When a young woman with a sordid past witnesses a murder, she finds herself fascinated by the killer and decides to track him down herself.
Amy was once a party girl, but she now lives a lonely life, helping the house-bound to receive communion in the Gravesend neighborhood of Brooklyn. She stops in at one of the apartments on her route, where Mrs. Epifanio, the elderly woman who lives there, says she hasn’t seen her usual caretaker, Diane, in a few days. Supposedly, Diane has the flu—or so Diane’s son Vincent said when he first dropped by and vanished into Mrs. E’s bedroom to do no-one-knows-what.
Amy’s brief interaction with Vincent in the apartment that day sets off warning bells, so she assures Mrs. E that she’ll find out what’s really going on with both him and his mother. She tails Vincent through Brooklyn, eventually following him and a mysterious man out of a local dive bar. At first, the men are only talking as they walk, but then, almost before Amy can register what has happened, Vincent is dead.
For reasons she can’t quite understand, Amy finds herself captivated by both the crime she witnessed and the murderer himself. She doesn’t call the cops to report what she’s seen. Instead, she collects the murder weapon from the sidewalk and soon finds herself on the trail of a killer.
Character-driven and evocative, The Lonely Witness brings Brooklyn to life in a way only a native can, and opens readers’ eyes to the harsh realities of crime and punishment on the city streets.
“Once a party girl, Amy now lives a solitary existence. This remarkable discordance is riveting, especially after Amy witnesses a murder and becomes at once traumatized by the crime and obsessed with the murderer. Amy elicits the same dark fascination as Sara Gran’s stellar neo-noir detective, Claire DeWitt. Boyle was featured in a Guardian write-up that compared him to Elmore Leonard and declared him a ‘new name to watch.’ That watching continues with this outstanding thriller.” Booklist (Starred)
“Powered by brilliantly realized characters, a richly described and grittily realistic backdrop, and subtle yet powerful imagery, this is crime fiction at its best: immersive, intense, and darkly illuminating.” Publishers Weekly (Starred)
“The Lonely Witness is a tense, and, at times, darkly funny, thriller. Reminiscent of writers from Daniel Fuchs to George Pelecanos, it’s safe to say that if you liked Gravesend, you’ll love The Lonely Witness. And if you haven’t read Gravesend, you will no doubt want to do so after reading The Lonely Witness.”Woody Haut, author of Pulp Culture, Neon Noire, Heartbreak & Vine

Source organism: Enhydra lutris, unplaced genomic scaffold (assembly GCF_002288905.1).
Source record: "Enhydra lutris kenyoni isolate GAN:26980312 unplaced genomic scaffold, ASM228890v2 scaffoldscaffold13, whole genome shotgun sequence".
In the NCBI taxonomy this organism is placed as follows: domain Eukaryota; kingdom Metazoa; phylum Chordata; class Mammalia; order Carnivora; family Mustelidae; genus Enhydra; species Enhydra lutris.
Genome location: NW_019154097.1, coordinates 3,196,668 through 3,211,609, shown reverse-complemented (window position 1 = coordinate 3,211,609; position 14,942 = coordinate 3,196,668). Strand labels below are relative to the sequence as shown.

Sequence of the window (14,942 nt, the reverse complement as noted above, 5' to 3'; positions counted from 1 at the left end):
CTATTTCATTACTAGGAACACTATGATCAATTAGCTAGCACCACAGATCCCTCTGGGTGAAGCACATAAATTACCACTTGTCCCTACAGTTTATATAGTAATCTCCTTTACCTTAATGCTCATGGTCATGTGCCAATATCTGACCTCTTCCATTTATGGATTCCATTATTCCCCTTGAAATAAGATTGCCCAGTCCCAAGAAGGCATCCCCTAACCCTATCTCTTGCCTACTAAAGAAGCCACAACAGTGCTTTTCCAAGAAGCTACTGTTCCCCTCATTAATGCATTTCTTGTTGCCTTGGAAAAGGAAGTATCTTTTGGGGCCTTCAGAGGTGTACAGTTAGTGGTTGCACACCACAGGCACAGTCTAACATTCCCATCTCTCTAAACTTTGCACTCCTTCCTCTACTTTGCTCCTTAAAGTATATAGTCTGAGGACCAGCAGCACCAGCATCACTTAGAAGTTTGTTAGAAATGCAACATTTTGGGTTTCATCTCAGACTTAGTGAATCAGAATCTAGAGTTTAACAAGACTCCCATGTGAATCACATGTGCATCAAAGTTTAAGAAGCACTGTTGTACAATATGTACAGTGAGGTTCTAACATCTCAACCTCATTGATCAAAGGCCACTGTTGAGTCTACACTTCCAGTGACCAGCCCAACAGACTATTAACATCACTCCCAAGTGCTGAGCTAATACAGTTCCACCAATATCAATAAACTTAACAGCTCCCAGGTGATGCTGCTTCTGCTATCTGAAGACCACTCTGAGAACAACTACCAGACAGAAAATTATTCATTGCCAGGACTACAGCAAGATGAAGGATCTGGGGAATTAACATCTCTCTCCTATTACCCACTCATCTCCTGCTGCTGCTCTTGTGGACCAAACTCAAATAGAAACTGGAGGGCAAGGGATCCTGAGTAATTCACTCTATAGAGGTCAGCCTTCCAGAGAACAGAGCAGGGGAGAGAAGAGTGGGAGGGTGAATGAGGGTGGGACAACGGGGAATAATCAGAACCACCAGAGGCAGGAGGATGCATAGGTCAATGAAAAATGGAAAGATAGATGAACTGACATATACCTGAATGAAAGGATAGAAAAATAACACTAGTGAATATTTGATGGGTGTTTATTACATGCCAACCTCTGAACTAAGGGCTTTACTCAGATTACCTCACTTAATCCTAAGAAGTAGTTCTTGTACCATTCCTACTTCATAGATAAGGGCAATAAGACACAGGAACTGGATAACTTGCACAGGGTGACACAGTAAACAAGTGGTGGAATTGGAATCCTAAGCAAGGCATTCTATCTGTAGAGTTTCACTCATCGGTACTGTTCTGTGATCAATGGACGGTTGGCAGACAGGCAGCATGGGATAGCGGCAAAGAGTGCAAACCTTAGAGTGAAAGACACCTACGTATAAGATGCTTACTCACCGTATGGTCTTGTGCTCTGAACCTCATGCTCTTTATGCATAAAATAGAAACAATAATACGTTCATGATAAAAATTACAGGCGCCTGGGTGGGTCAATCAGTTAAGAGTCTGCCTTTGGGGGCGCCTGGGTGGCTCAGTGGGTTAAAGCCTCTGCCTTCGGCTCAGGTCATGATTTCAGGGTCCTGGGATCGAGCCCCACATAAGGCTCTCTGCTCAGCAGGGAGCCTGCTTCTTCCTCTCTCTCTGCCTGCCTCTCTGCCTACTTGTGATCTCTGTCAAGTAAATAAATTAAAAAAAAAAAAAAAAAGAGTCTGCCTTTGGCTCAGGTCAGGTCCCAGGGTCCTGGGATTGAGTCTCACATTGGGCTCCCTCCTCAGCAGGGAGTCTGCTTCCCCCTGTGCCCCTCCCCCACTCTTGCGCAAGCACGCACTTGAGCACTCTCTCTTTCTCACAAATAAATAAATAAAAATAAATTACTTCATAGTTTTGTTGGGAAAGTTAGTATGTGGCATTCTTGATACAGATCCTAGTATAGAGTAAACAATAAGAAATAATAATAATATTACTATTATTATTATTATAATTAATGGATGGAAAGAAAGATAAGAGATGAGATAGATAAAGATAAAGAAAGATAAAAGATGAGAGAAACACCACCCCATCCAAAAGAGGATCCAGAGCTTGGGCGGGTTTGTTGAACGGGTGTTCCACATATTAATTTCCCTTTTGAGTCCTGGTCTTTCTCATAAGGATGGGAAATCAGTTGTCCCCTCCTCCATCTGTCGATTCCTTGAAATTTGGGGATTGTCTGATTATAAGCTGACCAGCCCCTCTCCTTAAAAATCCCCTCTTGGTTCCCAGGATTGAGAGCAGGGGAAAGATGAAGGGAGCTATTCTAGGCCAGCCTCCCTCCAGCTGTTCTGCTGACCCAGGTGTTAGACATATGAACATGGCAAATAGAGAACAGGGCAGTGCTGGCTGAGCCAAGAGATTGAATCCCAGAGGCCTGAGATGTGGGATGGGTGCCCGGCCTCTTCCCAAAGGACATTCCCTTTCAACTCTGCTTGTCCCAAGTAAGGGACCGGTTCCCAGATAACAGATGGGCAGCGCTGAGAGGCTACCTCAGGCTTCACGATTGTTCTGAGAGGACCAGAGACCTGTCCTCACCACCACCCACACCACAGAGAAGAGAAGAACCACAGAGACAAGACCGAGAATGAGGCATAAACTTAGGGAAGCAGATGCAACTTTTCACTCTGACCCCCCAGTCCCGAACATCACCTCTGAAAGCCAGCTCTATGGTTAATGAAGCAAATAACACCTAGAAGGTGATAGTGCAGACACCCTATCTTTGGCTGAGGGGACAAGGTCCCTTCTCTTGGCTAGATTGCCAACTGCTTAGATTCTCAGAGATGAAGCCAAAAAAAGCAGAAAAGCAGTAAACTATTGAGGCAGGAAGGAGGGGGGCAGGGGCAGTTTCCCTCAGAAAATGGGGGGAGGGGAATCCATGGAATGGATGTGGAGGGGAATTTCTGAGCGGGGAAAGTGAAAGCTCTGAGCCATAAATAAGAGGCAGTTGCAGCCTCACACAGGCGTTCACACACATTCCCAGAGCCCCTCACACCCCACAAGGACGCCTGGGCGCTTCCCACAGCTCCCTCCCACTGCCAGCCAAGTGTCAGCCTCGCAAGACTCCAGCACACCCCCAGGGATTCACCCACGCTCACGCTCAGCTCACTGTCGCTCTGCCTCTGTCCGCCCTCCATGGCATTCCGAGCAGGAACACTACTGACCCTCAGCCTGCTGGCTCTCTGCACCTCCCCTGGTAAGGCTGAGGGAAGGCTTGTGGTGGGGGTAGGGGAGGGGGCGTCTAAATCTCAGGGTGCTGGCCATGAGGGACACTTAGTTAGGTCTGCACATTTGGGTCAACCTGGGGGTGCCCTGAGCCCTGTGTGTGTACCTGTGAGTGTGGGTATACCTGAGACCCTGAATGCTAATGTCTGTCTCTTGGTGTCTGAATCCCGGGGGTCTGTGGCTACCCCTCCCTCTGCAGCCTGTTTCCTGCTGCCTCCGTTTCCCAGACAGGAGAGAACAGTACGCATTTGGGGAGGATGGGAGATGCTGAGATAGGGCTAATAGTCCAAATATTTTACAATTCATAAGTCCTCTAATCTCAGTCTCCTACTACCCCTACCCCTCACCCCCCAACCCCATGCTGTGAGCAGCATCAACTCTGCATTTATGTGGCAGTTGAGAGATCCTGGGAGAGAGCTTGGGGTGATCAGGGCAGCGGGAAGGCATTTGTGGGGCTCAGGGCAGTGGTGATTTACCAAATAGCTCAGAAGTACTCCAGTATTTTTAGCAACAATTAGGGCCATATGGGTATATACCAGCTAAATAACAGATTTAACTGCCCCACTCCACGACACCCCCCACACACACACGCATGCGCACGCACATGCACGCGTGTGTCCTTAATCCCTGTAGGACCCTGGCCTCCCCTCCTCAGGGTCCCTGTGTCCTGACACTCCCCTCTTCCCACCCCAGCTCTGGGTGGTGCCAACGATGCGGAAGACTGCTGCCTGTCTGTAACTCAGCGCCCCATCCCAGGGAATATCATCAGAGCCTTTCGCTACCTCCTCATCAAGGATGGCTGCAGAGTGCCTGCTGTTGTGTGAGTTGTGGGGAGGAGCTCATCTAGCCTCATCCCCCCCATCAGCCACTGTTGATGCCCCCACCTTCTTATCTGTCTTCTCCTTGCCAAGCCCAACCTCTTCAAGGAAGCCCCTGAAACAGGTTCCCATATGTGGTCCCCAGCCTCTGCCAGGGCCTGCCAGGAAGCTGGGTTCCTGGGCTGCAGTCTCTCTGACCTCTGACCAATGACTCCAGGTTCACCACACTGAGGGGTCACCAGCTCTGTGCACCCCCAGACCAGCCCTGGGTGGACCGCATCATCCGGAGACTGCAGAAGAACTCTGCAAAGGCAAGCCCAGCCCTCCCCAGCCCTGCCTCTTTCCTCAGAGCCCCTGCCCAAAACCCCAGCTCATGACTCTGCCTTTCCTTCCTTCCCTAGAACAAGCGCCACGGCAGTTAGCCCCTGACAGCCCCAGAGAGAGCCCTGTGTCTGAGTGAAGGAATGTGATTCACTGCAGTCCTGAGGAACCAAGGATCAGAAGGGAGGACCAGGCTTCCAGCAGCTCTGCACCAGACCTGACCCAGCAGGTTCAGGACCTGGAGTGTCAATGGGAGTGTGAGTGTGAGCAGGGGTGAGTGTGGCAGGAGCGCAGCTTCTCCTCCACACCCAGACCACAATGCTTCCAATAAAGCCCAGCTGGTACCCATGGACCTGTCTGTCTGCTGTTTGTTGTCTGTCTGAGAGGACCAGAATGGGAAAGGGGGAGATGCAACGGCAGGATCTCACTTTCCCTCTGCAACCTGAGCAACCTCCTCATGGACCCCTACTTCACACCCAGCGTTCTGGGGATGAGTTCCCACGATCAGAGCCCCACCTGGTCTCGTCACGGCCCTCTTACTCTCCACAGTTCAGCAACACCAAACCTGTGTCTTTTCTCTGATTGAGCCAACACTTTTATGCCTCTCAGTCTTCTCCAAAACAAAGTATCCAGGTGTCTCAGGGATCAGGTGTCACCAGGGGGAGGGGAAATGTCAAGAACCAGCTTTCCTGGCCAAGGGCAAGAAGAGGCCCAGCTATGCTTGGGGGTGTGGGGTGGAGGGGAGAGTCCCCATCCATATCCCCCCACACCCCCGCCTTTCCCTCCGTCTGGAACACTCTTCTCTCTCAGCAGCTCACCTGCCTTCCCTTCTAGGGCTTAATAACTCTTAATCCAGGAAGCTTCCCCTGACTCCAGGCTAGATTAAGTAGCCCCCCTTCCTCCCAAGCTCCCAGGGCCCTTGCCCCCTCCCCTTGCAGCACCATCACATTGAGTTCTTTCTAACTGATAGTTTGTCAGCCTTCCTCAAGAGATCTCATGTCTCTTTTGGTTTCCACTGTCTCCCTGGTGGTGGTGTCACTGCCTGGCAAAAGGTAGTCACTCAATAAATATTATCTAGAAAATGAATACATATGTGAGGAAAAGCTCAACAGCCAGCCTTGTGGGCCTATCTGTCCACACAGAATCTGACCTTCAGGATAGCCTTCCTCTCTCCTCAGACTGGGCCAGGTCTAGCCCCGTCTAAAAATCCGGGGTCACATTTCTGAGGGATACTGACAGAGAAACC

“The Lonely Witness is a map of Brooklyn’s genome. Amy Falconetti is that rarest of noir characters, a woman redeemed and a redeemer. Walking in her shoes for only a few blocks is worth the price of admission.” Reed Farrel Coleman, New York Times bestselling author of ‘What You Break’
“In true noir fashion, William Boyle gives us an intimate portrait of a neighborhood in vivid, evocative prose, and explores how place and the past make us who we are. The Lonely Witness moves with unstoppable momentum, powered by Amy Falconetti’s impulsive human heart. I would gladly follow her anywhere.” Melissa Ginsburg, author of ‘Sunset City’
“In The Lonely Witness, William Boyle has created a classic noir and a classic of Brooklyn. I loved this character, this world, and this book. Boyle has written a slim, unputdownable book that gets into every dark corner in the outskirts of Brooklyn, a world no one knows better. Gravesend and the rest of outer, unknown, still-mysterious Brooklyn shine in this compulsively readable thriller.” Sara Gran, author of ‘Dope,’ ‘Come Closer,’ ‘Saturn’s Return to New York,’ and the Claire DeWitt series
“As Amy’s old life catches up with her, the small, safe world she’s built for herself quickly unravels. Binge-worthy and gorgeously written, with prose so vivid it’s as if Boyle is taking you down streets you’ve known your entire life, The Lonely Witness will make you wonder if you can ever escape your past self, or if you’d even want to.” Mary Miller, author of ‘Big World,’ ‘The Last Days of California,’ and ‘Always Happy Hour’